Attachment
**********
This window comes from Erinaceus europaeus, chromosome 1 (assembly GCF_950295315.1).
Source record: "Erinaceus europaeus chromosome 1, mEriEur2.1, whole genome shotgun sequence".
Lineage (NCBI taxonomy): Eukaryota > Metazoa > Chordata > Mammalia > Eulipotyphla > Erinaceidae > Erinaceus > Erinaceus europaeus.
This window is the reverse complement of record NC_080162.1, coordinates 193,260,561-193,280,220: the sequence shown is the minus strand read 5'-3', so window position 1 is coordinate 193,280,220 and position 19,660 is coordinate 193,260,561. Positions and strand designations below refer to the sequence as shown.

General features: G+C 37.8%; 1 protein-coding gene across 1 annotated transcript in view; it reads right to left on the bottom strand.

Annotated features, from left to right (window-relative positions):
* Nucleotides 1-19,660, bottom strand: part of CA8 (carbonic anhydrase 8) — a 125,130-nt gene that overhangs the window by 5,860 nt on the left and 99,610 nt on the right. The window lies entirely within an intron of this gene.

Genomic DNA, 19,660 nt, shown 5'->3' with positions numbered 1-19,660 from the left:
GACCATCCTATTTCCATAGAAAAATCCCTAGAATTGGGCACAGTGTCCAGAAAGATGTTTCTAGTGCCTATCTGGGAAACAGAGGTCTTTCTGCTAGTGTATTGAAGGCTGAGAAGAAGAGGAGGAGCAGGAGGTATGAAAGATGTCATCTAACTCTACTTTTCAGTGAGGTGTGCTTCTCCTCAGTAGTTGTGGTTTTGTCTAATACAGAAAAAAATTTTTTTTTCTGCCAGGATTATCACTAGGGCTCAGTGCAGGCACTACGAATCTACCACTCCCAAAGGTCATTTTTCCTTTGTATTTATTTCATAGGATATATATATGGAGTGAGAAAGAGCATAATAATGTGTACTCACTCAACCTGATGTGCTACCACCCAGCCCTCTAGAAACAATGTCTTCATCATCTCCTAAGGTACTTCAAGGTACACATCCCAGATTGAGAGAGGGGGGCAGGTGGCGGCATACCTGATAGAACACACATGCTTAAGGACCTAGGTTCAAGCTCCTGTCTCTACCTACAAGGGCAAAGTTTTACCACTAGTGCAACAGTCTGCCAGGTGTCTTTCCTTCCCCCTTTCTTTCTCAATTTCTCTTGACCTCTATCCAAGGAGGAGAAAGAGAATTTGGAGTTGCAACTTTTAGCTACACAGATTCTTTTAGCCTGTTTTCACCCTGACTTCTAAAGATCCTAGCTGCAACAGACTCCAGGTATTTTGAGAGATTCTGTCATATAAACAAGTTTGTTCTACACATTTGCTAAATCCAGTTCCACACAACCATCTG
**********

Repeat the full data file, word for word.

This window comes from Erinaceus europaeus, chromosome 1 (assembly GCF_950295315.1).
Source record: "Erinaceus europaeus chromosome 1, mEriEur2.1, whole genome shotgun sequence".
Lineage (NCBI taxonomy): Eukaryota > Metazoa > Chordata > Mammalia > Eulipotyphla > Erinaceidae > Erinaceus > Erinaceus europaeus.
This window is the reverse complement of record NC_080162.1, coordinates 193,260,561-193,280,220: the sequence shown is the minus strand read 5'-3', so window position 1 is coordinate 193,280,220 and position 19,660 is coordinate 193,260,561. Positions and strand designations below refer to the sequence as shown.

General features: G+C 37.8%; 1 protein-coding gene across 1 annotated transcript in view; it reads right to left on the bottom strand.

Annotated features, from left to right (window-relative positions):
* Nucleotides 1-19,660, bottom strand: part of CA8 (carbonic anhydrase 8) — a 125,130-nt gene that overhangs the window by 5,860 nt on the left and 99,610 nt on the right. The window lies entirely within an intron of this gene.

Genomic DNA, 19,660 nt, shown 5'->3' with positions numbered 1-19,660 from the left:
GACCATCCTATTTCCATAGAAAAATCCCTAGAATTGGGCACAGTGTCCAGAAAGATGTTTCTAGTGCCTATCTGGGAAACAGAGGTCTTTCTGCTAGTGTATTGAAGGCTGAGAAGAAGAGGAGGAGCAGGAGGTATGAAAGATGTCATCTAACTCTACTTTTCAGTGAGGTGTGCTTCTCCTCAGTAGTTGTGGTTTTGTCTAATACAGAAAAAAATTTTTTTTTCTGCCAGGATTATCACTAGGGCTCAGTGCAGGCACTACGAATCTACCACTCCCAAAGGTCATTTTTCCTTTGTATTTATTTCATAGGATATATATATGGAGTGAGAAAGAGCATAATAATGTGTACTCACTCAACCTGATGTGCTACCACCCAGCCCTCTAGAAACAATGTCTTCATCATCTCCTAAGGTACTTCAAGGTACACATCCCAGATTGAGAGAGGGGGGCAGGTGGCGGCATACCTGATAGAACACACATGCTTAAGGACCTAGGTTCAAGCTCCTGTCTCTACCTACAAGGGCAAAGTTTTACCACTAGTGCAACAGTCTGCCAGGTGTCTTTCCTTCCCCCTTTCTTTCTCAATTTCTCTTGACCTCTATCCAAGGAGGAGAAAGAGAATTTGGAGTTGCAACTTTTAGCTACACAGATTCTTTTAGCCTGTTTTCACCCTGACTTCTAAAGATCCTAGCTGCAACAGACTCCAGGTATTTTGAGAGATTCTGTCATATAAACAAGTTTGTTCTACACATTTGCTAAATCCAGTTCCACACAACCATCTG